Genome analysis reveals that North African date palms are a hybrid between cultivated date palms from the Middle East and a different, wild species of palm that grows on the island of Crete and in small areas of Southern Turkey. These findings, the result of research at NYU Abu Dhabi's Center for Genomics and Systems Biology (NYUAD CGSB), shed new light on the evolutionary history of one of the earliest domesticated tree crops in the world, which remains a major fruit crop in North Africa and the Middle East.
Previous studies have shown that while dates from the Middle East and North Africa belong to one species -- Phoenix dactylifera -- the date palms from these two regions are genetically different. The distinct nature of North African dates, which include such popular date varieties as Medjool and Deglet Noor, has led to questions as to how they originated. There have been suggestions, for example, that North African date palms may have been domesticated independently from date palms in the Middle East.
To solve the mystery of the origin of North African date palms, the researchers at NYUAD, and working with colleagues from NYU in New York and researchers in Greece, France, Switzerland, and the UK, sequenced the genomes of a large sample of date palms from Middle East, North Africa and South Asia, as well as palms from related but distinct wild species. The genome analysis found that hybridization between date palms and P. theophrasti, a species known as the Cretan wild palm found in the Eastern Mediterranean, is the source of the mixed ancestry and genetic distinction of North African date palms.
The researchers have shown that 5-18% of the North African date palm genome is derived from the Cretan wild palm. The hybridization of Middle East varieties with wild Phoenix theophrasti has led to increased genetic diversity in North African date palms compared to date palms from the Middle East. The hybridization with P. theophrasti may also lead to new genes being introduced to cultivated date palms that could help in providing better date palm varieties, including for disease resistance and yield.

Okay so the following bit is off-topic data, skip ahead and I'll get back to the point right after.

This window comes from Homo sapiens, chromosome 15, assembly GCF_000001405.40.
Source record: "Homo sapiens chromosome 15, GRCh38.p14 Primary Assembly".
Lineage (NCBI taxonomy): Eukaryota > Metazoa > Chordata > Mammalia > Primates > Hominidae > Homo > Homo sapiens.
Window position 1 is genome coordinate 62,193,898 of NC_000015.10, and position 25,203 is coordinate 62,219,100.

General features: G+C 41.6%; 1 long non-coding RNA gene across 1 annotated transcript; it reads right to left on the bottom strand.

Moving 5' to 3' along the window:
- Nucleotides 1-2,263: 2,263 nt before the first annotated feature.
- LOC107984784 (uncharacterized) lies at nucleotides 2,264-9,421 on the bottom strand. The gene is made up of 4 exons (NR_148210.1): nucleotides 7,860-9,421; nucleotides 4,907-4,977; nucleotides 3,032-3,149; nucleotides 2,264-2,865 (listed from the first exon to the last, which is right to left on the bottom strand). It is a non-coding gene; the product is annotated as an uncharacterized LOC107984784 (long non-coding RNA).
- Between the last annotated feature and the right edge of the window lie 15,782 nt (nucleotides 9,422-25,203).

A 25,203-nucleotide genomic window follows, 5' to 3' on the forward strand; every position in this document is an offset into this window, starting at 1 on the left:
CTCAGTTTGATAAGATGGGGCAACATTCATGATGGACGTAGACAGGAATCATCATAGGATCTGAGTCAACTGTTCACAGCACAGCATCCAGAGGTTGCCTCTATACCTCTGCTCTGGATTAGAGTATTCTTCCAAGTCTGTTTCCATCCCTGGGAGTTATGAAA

Today, P. theophrasti is found in 10 populations in the island of Crete, with a population near the popular beach resort of Vai considered to be the largest palm forest in Europe. It is also found in small populations on various islands in the Aegean Sea, in mainland Greece, and Southern Turkey. Although this species looks similar to the cultivated date palm, the fruit of P. theophrasti are thin and fibrous and are generally inedible. The International Union for Conservation of Nature (IUCN) classifies P. theophrasti as "near-threatened" in status, which indicates that this species, while not an immediate cause for concern, may find itself threatened with extinction in the near future.
Based on these findings, the NYUAD researchers suggest that date palms were initially domesticated in the Middle East, possibly in the Gulf Region. Certainly the oldest archaeological evidence for Phoenix dactylifera is found in Dalma Island in the United Arab Emirates, and in Kuwait, during the Arabian Neolithic Period about 7,o00 years ago.
However, in the movement of the domesticated date palms from the Middle East, P. dactylifera encountered populations of Phoenix theophrasti when they reached the eastern Mediterranean, and hybrids between these two species then led to the origin of the date palms that now grow in North Africa. Based on archaeological evidence, the hybridization that created the North Africa date palm likely took place approximately 3,000 years ago.
These results were reported in the paper "Cross-species hybridization and the origin of North African date palms" published in the journal Proceedings of the National Academy of Sciences USA. Much of the work was done by Dr. Jonathan Flowers, a research assistant professor, under the direction of Michael Purugganan, Silver Professor of Biology and Dean for Science at NYU. This research was undertaken as part of the Date Palm Genome Diversity project led by Purugganan. The project's goal is to learn more about the traits and evolution of the date palm through analysis of the plant's genome, both to help understand how date palms have originated and evolved and also to help future efforts at agricultural improvement of this important fruit crop.
"As we continue to unlock the secrets of the date palm here at NYU Abu Dhabi, we can contribute to figuring out how crops have evolved, and also maybe identify important genes that can help develop new varieties that can ensure our food security," said Purugganan.